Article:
Do you assist stretches or just show your clients how?
The reason I ask is that I was original taught to always stretch out a client however I was just listening to a podcast that discussed that this may or may not be in our scope of practice. I'm definitely going to check my insurance before touching anyone but was just curious what the general consensus out there is.
03-25-2010, 11:22 AM #1
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Do you manually stretch your clients?MBA, ISSA -CFT
03-25-2010, 12:31 PM #2
I almost never manually stretch out any of my clients. I think it's better if they get used to doing it themselves and to learn how to stretch out the muscle they want to. Also, I think it's kind of risky. You may push them to far and not realize it. Or with the way people are today even if you didn't do anything to them during the stretch they may claim you did and try suing you. So, I think it is best to teach them how to properly stretch without your assistance.Goals in writing are dreams with deadlines.
03-25-2010, 03:36 PM #3
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03-25-2010, 06:02 PM #4
03-25-2010, 06:20 PM #5
03-25-2010, 06:40 PM #6
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Sure. Why wouldn't I? It helps them recover from the workout, acts as a mental wind-down - "take five slow deep breaths, we'll extend the stretch on every exhale". As for injuring them, well that's the point - this is your chance to enhance your communication and rapport, you have to be a real meathead idiot to just shove them into some stretch, you should ease them into it, watch their face and talk to them. "Tell me when you feel the stretch... good, now breathe slow and deep...""A fox has many tricks, a porcupine has only one trick - but a very good one."
03-25-2010, 08:57 PM #7
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03-25-2010, 09:30 PM #8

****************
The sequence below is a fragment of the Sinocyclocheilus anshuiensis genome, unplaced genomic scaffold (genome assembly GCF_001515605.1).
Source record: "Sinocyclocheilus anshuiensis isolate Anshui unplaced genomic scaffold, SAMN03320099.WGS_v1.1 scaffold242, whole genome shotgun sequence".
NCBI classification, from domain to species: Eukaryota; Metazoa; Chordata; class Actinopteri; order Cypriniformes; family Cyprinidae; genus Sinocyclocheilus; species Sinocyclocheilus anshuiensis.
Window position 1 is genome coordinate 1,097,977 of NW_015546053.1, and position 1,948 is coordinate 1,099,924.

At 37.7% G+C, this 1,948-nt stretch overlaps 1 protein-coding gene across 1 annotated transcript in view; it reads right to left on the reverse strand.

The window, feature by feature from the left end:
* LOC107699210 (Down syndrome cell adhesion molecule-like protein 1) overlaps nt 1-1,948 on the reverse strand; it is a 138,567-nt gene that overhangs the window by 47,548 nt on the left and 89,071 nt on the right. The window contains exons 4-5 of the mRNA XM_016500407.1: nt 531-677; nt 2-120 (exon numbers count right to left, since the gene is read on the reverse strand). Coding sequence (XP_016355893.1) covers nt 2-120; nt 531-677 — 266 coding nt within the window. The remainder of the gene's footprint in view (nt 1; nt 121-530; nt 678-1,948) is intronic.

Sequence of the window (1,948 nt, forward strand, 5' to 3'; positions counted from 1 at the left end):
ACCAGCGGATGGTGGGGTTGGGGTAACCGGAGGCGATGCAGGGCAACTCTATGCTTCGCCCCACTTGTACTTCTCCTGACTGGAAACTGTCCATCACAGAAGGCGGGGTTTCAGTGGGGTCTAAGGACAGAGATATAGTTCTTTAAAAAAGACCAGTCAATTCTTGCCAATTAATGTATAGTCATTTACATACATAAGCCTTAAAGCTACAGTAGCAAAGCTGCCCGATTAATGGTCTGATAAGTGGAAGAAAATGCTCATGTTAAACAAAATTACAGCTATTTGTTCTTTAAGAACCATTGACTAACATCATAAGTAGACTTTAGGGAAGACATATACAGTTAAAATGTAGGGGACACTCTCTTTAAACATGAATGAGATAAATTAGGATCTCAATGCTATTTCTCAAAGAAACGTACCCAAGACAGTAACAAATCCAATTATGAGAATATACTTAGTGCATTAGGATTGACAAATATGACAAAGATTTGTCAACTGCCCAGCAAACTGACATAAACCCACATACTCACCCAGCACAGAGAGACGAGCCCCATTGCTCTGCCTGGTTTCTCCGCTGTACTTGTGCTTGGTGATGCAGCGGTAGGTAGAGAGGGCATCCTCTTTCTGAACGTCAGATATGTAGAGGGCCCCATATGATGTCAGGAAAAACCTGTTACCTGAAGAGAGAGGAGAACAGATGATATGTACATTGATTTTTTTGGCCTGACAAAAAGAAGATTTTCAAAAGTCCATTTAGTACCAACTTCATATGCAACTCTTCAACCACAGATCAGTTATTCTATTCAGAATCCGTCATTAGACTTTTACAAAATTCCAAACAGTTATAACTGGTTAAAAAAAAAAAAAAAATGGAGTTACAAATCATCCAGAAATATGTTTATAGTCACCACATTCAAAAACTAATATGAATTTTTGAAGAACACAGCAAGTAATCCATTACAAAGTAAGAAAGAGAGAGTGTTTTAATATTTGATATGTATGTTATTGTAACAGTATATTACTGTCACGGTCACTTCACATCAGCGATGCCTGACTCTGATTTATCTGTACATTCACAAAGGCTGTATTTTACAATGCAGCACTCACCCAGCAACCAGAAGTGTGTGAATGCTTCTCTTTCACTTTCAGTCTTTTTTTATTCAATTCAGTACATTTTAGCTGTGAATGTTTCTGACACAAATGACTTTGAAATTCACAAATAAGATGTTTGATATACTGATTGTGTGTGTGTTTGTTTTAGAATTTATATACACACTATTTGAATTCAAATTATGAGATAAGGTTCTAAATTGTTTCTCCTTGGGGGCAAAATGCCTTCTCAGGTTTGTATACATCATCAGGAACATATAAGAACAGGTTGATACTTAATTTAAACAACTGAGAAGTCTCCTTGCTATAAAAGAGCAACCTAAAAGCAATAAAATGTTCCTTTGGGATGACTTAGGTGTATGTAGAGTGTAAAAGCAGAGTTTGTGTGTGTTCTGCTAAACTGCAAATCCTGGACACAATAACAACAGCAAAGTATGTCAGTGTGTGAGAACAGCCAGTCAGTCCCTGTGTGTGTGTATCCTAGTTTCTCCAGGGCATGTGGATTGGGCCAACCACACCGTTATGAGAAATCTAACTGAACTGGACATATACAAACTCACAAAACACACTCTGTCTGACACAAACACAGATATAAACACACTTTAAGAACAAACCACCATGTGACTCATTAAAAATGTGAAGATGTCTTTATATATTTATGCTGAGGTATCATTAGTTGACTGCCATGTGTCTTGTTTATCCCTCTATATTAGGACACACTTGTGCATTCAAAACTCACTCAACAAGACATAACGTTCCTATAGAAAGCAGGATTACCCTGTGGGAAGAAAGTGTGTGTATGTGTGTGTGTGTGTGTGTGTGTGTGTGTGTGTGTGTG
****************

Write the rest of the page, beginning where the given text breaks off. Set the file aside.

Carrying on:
As with anything else it's all about feedback. If your clients value your assisted stretching it's worth doing as it may help client retention.
If they do not seem to value assisted stretching (Ask them!), teach them how to stretch themselves & give them a jump rope or stretching strap at the end of each session.
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03-27-2010, 08:41 AM #9
03-27-2010, 09:34 AM #10
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there are many types of stretches, some where the force comes from gravity, an external force or their opposing muscle. just make sure that you teach them how to do it on their own as well. But like kyle said, if you already know what you're doing, just look at their face, if they wince, ease back... I personally don't do it much though.I do snatch pulls in the gym so I can do snatch pulls in the bars. And I ALWAYS use a hook grip.
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03-27-2010, 09:41 AM #11
03-28-2010, 05:42 PM #12
03-28-2010, 07:53 PM #13
03-30-2010, 05:16 AM #14
And here we come back to:
A) What the client wants
The client wants assisted stretching because it feels good and they're paying you to make them feel good.
B) What the client needs
The client needs to learn how to stretch themselves. Assisted stretching may feel good, but it isn't feasible to have another person stretching them out all the time. You're not going to improve their flexibility at all by manually stretching them once or twice a week for 5 minutes. Add to that the fact that there are dozens of stretches for every part of the body. It's much more useful to them in the long-term if you demonstrate stretches so that they'll know how to do them on their own.
Which option to pick? A, obviously. Go with the money and forsake the client's bests interests whenever you're given the choice. That's what they're paying you to do.
Consider this illustrative analogy:
Doctors get paid to ignore patient's wants and address only their needs.
And what thanks to they get? None. Most people hate going to the Doctor's.
You chose to be a personal trainer rather than a doctor because you wanted to work in a bull$hit, pseudo-scientific field dominated by marketing, where the whims of idiotic housewives and chronic fat-asses are considered sacrosanct. Am I right or am I right? Three cheers for PT!
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